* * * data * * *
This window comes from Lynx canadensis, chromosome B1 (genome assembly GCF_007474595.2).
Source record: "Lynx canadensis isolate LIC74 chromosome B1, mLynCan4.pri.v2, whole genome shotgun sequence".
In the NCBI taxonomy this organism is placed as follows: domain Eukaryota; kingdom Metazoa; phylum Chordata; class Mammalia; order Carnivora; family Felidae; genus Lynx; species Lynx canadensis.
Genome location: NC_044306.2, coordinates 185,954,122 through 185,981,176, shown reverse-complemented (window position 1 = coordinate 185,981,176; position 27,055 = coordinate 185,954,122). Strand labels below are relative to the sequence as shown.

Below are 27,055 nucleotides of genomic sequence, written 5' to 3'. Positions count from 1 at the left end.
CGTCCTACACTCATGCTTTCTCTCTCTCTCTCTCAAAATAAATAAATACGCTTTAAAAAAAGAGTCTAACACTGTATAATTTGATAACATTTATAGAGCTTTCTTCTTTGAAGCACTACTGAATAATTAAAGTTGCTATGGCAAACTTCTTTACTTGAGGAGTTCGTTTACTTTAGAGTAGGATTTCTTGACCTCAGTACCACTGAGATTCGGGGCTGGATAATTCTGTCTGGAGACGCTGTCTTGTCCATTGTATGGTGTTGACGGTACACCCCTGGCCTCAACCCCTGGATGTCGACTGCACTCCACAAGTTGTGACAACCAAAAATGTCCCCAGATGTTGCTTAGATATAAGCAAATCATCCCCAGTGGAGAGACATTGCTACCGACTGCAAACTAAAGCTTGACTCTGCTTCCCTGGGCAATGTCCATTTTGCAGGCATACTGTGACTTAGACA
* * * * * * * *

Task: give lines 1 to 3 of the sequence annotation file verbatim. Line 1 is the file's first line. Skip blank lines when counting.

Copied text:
This window comes from Lynx canadensis, chromosome B1 (genome assembly GCF_007474595.2).
Source record: "Lynx canadensis isolate LIC74 chromosome B1, mLynCan4.pri.v2, whole genome shotgun sequence".
In the NCBI taxonomy this organism is placed as follows: domain Eukaryota; kingdom Metazoa; phylum Chordata; class Mammalia; order Carnivora; family Felidae; genus Lynx; species Lynx canadensis.